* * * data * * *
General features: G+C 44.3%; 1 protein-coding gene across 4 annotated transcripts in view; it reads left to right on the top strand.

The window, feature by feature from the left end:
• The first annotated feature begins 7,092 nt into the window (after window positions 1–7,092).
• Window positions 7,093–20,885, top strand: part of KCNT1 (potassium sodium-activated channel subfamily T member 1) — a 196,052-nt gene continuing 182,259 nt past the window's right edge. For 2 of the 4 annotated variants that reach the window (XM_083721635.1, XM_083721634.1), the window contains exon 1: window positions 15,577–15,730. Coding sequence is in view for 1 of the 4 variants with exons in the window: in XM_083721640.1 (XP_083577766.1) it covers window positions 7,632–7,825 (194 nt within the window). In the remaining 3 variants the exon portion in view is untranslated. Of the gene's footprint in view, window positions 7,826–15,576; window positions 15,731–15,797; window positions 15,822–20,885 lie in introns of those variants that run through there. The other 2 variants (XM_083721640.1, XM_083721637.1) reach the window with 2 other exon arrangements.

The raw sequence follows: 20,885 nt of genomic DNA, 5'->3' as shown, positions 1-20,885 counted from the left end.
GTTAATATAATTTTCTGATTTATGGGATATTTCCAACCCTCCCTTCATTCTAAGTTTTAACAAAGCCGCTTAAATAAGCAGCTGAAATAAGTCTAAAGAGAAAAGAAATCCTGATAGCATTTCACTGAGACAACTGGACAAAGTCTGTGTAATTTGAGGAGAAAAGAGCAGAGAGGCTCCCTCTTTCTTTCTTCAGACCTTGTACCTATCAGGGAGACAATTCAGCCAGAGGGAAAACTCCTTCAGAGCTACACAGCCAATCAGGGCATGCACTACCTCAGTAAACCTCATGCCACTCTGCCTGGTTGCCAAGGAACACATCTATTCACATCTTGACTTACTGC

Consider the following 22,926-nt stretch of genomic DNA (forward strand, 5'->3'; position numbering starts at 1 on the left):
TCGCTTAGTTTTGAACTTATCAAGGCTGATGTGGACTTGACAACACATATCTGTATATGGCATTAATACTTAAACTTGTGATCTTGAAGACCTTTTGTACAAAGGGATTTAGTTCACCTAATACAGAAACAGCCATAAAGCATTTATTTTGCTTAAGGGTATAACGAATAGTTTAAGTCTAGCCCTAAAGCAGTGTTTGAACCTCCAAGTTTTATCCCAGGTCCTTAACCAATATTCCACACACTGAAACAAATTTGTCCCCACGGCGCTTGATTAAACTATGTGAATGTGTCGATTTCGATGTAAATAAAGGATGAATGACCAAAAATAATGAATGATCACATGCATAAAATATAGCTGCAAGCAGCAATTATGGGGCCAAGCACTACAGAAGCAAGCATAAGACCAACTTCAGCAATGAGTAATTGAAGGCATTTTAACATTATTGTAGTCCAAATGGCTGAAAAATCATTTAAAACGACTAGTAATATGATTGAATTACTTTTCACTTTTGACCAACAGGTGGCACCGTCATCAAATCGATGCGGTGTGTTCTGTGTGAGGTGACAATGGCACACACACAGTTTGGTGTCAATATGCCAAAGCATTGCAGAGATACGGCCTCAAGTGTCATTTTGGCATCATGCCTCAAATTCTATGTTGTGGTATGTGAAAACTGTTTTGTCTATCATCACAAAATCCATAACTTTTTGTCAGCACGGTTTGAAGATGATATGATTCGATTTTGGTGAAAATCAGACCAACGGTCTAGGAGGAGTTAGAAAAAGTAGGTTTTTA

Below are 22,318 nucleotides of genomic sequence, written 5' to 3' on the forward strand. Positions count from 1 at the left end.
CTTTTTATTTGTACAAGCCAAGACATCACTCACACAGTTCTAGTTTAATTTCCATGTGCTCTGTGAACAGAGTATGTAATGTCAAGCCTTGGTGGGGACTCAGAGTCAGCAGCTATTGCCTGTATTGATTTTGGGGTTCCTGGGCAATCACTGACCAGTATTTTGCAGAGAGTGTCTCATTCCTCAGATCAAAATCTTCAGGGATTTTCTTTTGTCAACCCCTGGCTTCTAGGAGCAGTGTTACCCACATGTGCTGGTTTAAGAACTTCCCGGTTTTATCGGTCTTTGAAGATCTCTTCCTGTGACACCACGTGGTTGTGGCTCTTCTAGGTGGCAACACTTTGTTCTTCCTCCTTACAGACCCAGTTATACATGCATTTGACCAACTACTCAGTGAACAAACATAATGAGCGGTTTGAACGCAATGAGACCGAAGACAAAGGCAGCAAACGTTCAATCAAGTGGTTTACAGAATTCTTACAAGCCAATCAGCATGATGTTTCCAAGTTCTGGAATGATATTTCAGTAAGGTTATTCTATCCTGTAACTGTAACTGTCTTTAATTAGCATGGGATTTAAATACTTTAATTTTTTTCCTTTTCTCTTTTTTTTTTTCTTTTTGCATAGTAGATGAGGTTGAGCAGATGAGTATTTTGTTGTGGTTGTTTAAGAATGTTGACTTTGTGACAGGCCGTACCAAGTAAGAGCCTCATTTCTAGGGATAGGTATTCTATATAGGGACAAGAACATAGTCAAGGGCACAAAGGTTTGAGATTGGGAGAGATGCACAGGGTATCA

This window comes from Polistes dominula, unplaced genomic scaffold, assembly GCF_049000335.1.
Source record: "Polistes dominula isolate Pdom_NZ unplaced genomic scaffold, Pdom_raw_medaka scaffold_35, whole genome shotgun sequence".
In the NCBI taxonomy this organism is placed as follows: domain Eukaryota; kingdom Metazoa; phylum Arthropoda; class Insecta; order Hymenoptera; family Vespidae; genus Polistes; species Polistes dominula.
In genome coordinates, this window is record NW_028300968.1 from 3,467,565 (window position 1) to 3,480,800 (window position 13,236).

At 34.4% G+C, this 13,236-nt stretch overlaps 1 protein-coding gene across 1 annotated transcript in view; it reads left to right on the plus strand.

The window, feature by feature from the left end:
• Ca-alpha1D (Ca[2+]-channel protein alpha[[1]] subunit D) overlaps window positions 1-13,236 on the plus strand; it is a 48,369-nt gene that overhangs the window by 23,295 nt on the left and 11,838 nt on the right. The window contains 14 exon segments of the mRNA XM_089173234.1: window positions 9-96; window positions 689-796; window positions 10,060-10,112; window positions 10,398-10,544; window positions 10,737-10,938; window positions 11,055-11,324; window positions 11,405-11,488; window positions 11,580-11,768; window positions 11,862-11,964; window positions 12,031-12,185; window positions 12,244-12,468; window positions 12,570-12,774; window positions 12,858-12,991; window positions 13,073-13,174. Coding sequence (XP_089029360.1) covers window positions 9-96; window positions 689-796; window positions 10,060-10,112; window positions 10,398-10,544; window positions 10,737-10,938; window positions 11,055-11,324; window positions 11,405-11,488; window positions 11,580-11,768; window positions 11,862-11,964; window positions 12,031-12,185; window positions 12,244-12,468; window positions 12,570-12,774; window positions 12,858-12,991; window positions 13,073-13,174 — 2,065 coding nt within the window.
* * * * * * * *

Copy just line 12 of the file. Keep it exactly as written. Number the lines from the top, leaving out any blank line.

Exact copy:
Source record: "Polistes dominula isolate Pdom_NZ unplaced genomic scaffold, Pdom_raw_medaka scaffold_35, whole genome shotgun sequence".